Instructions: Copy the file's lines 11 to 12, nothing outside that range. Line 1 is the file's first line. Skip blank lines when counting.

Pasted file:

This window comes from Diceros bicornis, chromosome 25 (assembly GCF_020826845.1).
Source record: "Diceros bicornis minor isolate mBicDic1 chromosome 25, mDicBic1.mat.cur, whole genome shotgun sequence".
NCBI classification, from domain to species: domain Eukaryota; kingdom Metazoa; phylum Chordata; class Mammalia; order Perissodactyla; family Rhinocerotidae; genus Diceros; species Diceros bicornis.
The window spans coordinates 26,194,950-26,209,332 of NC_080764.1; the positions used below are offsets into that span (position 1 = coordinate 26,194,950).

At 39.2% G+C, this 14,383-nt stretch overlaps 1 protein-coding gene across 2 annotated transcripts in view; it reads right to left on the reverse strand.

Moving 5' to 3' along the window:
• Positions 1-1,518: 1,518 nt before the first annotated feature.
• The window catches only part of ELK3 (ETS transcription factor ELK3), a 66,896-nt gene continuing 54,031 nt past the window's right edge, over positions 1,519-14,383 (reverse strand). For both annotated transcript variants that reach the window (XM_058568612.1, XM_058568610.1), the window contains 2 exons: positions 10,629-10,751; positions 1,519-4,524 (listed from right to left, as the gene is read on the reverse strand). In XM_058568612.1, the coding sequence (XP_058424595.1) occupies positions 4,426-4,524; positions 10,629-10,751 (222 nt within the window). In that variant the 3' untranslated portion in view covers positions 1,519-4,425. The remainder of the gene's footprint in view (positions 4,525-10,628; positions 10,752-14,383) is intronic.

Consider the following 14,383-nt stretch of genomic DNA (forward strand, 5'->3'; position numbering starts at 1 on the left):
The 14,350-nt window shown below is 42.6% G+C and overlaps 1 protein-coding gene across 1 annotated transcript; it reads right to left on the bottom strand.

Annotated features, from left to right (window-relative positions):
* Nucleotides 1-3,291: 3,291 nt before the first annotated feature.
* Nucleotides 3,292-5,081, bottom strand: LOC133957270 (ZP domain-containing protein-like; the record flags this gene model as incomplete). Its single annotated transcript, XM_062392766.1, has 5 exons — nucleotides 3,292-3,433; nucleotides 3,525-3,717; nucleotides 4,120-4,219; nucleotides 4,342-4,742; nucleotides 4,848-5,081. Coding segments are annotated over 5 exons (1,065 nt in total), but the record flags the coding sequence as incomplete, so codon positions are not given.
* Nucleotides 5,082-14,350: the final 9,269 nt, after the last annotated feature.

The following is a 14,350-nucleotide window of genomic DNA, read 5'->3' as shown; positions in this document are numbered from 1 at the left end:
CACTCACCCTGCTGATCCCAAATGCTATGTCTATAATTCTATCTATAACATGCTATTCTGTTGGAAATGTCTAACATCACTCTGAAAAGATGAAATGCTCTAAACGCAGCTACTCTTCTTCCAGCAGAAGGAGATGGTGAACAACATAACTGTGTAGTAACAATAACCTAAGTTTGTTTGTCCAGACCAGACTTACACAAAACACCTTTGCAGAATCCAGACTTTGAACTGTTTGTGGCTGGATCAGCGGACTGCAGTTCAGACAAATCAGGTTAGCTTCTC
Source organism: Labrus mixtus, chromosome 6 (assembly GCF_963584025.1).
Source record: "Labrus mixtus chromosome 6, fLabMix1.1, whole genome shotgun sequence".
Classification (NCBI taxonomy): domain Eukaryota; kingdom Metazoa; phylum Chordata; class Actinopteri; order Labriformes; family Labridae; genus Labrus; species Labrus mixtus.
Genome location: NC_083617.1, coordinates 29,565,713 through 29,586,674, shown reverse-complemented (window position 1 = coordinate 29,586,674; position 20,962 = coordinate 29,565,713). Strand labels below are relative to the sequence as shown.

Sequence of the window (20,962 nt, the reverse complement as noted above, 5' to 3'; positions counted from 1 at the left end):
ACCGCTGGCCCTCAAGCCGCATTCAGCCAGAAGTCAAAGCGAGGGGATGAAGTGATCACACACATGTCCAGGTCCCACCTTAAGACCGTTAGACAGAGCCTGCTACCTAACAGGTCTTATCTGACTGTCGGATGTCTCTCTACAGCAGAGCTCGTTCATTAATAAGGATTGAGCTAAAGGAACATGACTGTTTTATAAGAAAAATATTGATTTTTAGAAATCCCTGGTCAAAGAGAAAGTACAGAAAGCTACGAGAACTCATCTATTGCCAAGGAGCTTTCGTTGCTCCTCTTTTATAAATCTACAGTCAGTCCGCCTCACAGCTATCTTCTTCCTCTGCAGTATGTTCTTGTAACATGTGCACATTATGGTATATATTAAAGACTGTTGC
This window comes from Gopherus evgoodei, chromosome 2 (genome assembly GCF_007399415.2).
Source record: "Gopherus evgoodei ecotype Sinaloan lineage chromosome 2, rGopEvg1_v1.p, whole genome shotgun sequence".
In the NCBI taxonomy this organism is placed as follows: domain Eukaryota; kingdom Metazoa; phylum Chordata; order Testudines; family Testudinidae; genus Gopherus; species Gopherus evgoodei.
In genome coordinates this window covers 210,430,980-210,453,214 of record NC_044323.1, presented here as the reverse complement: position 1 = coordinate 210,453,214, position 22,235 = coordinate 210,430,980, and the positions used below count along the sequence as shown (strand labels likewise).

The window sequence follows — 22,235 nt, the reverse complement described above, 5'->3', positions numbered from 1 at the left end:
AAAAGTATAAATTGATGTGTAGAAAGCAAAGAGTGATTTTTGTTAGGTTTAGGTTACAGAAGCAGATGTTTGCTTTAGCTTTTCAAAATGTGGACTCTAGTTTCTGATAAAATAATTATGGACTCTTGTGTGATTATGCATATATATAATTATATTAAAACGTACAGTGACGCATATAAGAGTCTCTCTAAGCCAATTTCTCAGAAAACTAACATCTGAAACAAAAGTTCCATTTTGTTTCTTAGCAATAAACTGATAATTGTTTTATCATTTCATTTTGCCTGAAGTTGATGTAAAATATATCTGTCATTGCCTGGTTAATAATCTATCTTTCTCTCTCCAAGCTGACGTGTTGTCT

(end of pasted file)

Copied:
Annotated features, from left to right (window-relative positions):
* Nucleotides 1-3,291: 3,291 nt before the first annotated feature.